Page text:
Ephrata Twp. supervisors debate Sheetz liquor license

By on November 21, 2018

The Sheetz store at 891 E. Main St. in Ephrata Township is applying for a liquor license to sell beer for on premises consumption and wine to go at the store.

Since no Ephrata Township license was available for purchase, Sheetz Inc. purchased a restaurant liquor license in Lancaster city and plans to move the license into Ephrata Township, after getting the approval of the township supervisors.

The supervisors agreed to a hearing date, and if the liquor license transfer is approved, it will be the first time beer and wine will be available for sale in the store. The license is being transferred from the Carboni Corporation, 12 N. Queen St., Lancaster.

In reply to a letter from Mark Kozar of Flaherty and O’Hara of Pittsburgh, attorneys for Sheetz Inc., the public hearing will be held during the Dec. 4 township supervisors’ meeting, beginning at 7 p.m.

Per state regulations, a public hearing must be held within 45 days of the receipt of the request.

A hearing is required by the state’s liquor code to issue a resolution approving the transfer by Sheetz of the restaurant liquor license from outside Ephrata Township to within the confines of the township.

“It’s a different type of procedure when it’s outside the boundaries of the municipality,” said Tony Schimaneck, the township’s solicitor, regarding the purchase of the liquor license.

The store has a sit-down restaurant area able to seat more than 30 customers, and therefore, qualifies for a restaurant liquor license, pursuant to the Pennsylvania Liquor Code, Kozar said in the letter.

In order to own and operate its restaurant in Ephrata Township, Sheetz must secure a liquor license, Kozar wrote.

The hearing will allow a Sheetz representative to describe the proposed business as well as to allow township residents to express an opinion on the license transfer.

Kozar wrote that the Sheetz store will continue to be “family friendly” and the license approval would be a “positive attribute” to Ephrata Township.

For future requests of this sort, Township Manager Steve Sawyer suggested that that Solicitor Schimaneck look into how the township might draft an ordinance on ways the supervisors could reply appropriately to deal with similar requests.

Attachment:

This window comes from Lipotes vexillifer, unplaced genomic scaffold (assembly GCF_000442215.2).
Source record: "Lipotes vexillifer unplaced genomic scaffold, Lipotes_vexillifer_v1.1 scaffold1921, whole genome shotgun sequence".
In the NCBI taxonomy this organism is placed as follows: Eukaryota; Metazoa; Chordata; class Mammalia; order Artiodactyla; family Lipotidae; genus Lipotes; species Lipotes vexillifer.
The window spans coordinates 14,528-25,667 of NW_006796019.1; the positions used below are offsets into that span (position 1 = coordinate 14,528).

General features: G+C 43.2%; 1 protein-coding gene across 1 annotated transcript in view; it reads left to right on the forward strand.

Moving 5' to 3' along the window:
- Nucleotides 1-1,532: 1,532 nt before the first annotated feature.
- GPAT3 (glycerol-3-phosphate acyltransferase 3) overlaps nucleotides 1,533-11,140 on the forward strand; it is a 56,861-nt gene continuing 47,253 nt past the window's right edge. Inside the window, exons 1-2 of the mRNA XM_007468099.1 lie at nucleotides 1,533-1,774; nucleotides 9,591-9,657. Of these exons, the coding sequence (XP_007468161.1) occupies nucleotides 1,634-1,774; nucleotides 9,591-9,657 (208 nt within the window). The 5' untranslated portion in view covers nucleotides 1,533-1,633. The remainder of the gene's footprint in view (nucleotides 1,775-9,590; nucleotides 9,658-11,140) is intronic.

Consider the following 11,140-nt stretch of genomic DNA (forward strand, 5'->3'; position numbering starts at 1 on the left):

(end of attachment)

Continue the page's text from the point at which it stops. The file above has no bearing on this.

“I think there will be more in the future,” Sawyer said. “Giant Foods is also in the process of getting a license (via the parent company), although they’re not selling beer or wine yet.”

A liquor license may cost more than $100,000.

The Sheetz store would be selling beer and wine, but no hard liquor, much the same as Weis Markets, Sawyer said.

Sheetz restaurants have been pushing to have their stores sell beer and wine across Pennsylvania and currently have about 25 stores that do sell liquor, Schimaneck said.

Sawyer asked the board what position they wanted to take on this request.

“Could we turn it down?” asked supervisor J. Tyler Zerbe.

Sawyer said the supervisors could turn down the request, which would mean a court hearing would follow.

“Other municipalities have turned them down, but Sheetz has been very proactive in appealing,” Schimaneck said.

The supervisors will also need to set a fee to cover the costs of the hearing process, said chairman Clark Stauffer.

In other business, the supervisors approved waivers for land development plans and storm water management plans for Harold Zimmerman and also approved a waiver of a land development plan for Erwin Zimmerman.

Harold Zimmerman will be constructing a 5,310 square foot building near Royer Road. The majority of the building will be used for storing hay and for housing horses, Sawyer told the supervisors. None of the neighbors have objected to the building, which is located to the rear of the property.

Erwin Zimmerman’s approval is regarding a home business along the 400 block of Brossman Road, where Zimmerman repairs excavating equipment.

Erwin Zimmerman will need to complete a storm water management plan.

On Erwin Zimmerman’s 68 acres, he has a shop and garage that will be enlarged 50 by 100 square feet.

Equipment for the business that is currently outside will be moved into the larger building, Sawyer said.

“It will definitely improve the appearance of the property,” Sawyer said.

Updating the Rail Trail bridge project, Sawyer said the bridge was two-third of the way across the Cocalico Creek, working toward the Warwick Township side, and the concrete deck should be finished within a week.

An agreement has been made between Gerry Horst of GRH Development and the township regarding the Autumn Hills Development. The two parties have agreed that 16 acres along the Cocalico Creek will be dedicated to the township for its MS4 Pollution Reduction Plan. Improvements for the rail trail and the parking lot location will also be incorporated into the township’s pollution reduction plan.

Marylouise Sholly is a correspondent for The Ephrata Review.

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